Kathryn Lindsay
Sep 05, 2015 @ 7:12 am

Falling out of love is a slow, painful process. So slow, in fact, that sometimes you don't realize it's happened. Once you're complacent in a relationship, you become complacent in a routine, and it takes a shock to the system for you to realize if your heart's just not in it anymore. There's no tone of a gong to signify the end of those feelings. Sometimes it's just a bunch of little things that end up meaning a whole lot more.

You just want to fight. Picking fights is like picking a scab. You can't stop because it feels weirdly satisfying, but once it's over you've only hurt yourself. The occasional fight in a relationship is healthy, but if you're constantly finding reasons to make digs at your significant other, and finding reasons to snap at them, then maybe you should step back and think about what's making you so bitter.

You can't think of anything to talk about. When you're not fighting, you're just…sitting. Those coffee dates and movie nights used to be filled with laughs and banter, but now it's just one long evening of "I don't know, what do you want to do?" while you both look at your phones.

Spending time together has become a chore. Because hanging out is just no fun anymore, you stop wanting to do it. But because your relationship was built on spending time together, you force yourself to do it.

You forget to keep each other updated. Things are happening in your life, but they're no longer your go-to person to share the news. Suddenly it's like, "I didn't know you got promoted!"

You need "me time"…all the time. One night, you decide that what will fix things is if you just give yourself some space. And then the next night rolls around, and you just need a little bit more alone time. This keeps happening until it's been a full week and you've canceled on your significant other three times so you can sit with your cat and watch Gilmore Girls.

Thinking about your partner makes you anxious or grumpy. You spend so much time pushing your significant other away that thinking about them bothers you. Probably because you feel a little guilty, but mostly because they've stopped being a positive thing in your life.

You fantasize about the break up. Not flat-out. It's more like, oh, wouldn't it just be easier if they ended things? What if they got a job that meant that had to move really far away? That would make things so much easier.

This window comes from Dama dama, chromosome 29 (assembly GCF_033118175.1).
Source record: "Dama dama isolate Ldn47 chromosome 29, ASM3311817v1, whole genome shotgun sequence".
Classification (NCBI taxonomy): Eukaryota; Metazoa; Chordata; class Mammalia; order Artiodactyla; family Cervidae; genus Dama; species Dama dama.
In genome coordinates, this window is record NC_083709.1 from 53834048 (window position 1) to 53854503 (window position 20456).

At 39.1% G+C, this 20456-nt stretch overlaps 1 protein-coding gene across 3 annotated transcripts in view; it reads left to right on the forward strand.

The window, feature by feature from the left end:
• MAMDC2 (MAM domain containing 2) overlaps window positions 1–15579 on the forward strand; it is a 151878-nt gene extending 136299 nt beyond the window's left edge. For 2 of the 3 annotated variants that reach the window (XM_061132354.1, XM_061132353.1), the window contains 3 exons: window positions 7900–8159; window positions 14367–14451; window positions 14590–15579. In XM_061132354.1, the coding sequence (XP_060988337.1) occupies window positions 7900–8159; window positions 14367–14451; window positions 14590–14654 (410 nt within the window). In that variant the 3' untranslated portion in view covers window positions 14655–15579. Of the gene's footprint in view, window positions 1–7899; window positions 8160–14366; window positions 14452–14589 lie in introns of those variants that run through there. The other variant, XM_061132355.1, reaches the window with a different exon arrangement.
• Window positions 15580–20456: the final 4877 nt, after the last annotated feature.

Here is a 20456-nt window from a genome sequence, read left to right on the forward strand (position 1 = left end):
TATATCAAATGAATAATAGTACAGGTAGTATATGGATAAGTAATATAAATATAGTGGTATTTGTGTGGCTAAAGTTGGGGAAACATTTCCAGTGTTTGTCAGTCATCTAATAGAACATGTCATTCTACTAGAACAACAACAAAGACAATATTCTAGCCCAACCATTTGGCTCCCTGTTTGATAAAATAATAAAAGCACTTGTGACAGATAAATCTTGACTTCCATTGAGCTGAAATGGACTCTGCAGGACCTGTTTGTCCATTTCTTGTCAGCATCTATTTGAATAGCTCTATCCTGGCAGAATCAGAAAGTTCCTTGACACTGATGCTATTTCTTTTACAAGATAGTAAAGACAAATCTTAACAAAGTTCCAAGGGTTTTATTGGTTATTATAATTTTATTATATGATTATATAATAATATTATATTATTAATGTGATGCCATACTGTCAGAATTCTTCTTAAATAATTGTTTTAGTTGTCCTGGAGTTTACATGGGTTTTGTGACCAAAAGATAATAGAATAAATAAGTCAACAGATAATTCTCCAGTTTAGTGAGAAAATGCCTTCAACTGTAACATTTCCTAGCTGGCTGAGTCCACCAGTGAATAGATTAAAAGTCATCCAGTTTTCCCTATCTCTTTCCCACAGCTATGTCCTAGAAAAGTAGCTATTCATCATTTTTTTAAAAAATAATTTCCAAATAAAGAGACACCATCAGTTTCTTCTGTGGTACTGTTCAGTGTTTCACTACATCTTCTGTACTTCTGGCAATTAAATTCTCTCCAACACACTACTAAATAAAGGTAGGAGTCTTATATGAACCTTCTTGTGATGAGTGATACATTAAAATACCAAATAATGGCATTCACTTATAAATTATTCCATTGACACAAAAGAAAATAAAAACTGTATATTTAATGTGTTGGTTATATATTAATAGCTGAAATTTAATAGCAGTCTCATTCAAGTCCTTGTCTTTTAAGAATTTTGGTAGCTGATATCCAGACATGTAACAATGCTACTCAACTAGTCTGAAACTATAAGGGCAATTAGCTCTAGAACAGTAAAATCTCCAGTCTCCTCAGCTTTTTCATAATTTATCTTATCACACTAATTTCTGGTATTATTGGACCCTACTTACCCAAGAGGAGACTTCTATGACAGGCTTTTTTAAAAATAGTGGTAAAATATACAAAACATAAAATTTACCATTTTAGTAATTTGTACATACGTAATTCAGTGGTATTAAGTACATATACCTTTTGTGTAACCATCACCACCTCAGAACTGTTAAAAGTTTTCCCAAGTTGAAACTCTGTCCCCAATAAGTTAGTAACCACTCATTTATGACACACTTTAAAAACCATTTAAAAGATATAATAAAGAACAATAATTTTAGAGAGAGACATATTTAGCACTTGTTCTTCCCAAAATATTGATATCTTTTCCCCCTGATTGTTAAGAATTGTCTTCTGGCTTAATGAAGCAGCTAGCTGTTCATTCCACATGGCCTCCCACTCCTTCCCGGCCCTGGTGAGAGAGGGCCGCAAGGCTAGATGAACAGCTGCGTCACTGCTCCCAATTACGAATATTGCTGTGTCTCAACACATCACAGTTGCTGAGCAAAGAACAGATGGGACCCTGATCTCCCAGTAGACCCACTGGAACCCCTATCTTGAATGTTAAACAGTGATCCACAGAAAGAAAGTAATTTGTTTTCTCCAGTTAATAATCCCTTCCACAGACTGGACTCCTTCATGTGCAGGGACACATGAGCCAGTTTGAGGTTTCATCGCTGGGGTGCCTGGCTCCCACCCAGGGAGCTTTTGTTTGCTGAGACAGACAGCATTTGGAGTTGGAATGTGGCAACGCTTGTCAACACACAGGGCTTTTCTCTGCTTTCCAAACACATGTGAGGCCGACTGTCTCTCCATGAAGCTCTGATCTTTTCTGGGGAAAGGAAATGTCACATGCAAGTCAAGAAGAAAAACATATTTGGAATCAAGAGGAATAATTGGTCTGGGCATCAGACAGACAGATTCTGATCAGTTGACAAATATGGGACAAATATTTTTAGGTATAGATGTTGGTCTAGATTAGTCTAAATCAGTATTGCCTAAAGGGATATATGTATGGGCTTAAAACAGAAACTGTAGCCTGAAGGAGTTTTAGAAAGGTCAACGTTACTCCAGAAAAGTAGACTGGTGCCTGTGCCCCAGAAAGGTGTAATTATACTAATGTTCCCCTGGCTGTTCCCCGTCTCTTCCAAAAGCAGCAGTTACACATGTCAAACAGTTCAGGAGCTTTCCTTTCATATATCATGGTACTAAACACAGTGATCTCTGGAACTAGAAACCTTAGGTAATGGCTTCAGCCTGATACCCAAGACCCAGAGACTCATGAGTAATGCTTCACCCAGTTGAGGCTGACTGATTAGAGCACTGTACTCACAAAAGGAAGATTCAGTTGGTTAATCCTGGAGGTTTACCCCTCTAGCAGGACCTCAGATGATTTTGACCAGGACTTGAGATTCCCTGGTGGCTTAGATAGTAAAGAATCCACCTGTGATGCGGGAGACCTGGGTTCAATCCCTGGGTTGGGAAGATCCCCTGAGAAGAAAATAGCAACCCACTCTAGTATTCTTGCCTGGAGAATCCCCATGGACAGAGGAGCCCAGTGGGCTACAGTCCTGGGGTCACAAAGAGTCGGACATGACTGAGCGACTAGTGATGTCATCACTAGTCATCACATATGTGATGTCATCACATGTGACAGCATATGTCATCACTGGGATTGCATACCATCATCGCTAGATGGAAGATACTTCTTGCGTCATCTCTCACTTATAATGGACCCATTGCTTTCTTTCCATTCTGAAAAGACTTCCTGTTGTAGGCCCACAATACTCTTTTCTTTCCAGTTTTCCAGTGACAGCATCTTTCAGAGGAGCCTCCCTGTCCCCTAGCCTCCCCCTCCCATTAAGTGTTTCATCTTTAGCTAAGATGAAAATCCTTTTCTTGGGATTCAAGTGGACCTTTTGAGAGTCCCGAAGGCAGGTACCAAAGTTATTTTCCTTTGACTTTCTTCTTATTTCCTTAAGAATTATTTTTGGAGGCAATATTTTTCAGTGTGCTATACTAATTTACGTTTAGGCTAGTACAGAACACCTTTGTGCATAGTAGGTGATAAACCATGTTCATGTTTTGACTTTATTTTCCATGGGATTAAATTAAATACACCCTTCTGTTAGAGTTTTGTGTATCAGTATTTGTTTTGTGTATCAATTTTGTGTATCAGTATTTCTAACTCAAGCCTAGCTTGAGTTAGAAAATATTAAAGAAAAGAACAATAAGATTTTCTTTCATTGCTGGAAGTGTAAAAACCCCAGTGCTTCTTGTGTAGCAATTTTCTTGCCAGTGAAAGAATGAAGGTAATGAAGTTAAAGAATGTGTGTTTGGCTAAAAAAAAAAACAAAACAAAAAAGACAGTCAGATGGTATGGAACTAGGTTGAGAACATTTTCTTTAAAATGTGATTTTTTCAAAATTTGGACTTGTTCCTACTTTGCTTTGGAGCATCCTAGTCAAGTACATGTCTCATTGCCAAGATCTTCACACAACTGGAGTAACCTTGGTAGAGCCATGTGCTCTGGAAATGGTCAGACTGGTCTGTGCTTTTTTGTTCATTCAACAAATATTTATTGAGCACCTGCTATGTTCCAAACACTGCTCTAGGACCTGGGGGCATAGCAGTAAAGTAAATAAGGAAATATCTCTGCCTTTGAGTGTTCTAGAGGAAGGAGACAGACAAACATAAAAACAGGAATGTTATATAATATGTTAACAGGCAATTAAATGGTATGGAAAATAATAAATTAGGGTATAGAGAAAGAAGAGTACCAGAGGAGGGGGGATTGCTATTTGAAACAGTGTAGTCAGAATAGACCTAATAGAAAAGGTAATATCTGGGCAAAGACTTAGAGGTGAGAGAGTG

You stop inviting them to your favorite things. More and more, you're catching the latest Pixar movie with your buds and trying out new restaurants with your coworkers. Your partner isn't the one you want to share these things with anymore.

You start putting all your trust into another person. Because you no longer feel that connection, you start dumping all your feelings onto somebody else. Soon, all the things you could never tell your partner are in the hands of Jeremy, your cubicle buddy who you just met last week.

Your inside jokes aren't funny anymore. When your significant other tries to joke around like old times, you don't have it in you to laugh. It's just not the same and you can't figure out why.

You are embarrassed or uncomfortable to be with them in public. On the rare nights you do go out with them, everything they say feels annoying or wrong and you don't want to be associated with them.

You've started thinking about your future and and realized you forgot to clue them in. You've already switched into solo mode, so you're making plans without checking with them, because they're no longer a big part of your life.

You no longer bring them up around your friends. If you bring them up, then your friends might ask questions, and the one thing you don't have is answers.

You ignore their calls. "Ugh, I'll call them back later. I just can't do this right now."

You still care about them, but no longer feel a spark. And this is the worst part! Your feelings for them haven't disappeared all together, but you know it will never feel how it did before. It's sad, but it's a part of life. What you had was special but after a while, you both know it's time to move on.

(Image via Shutterstock.)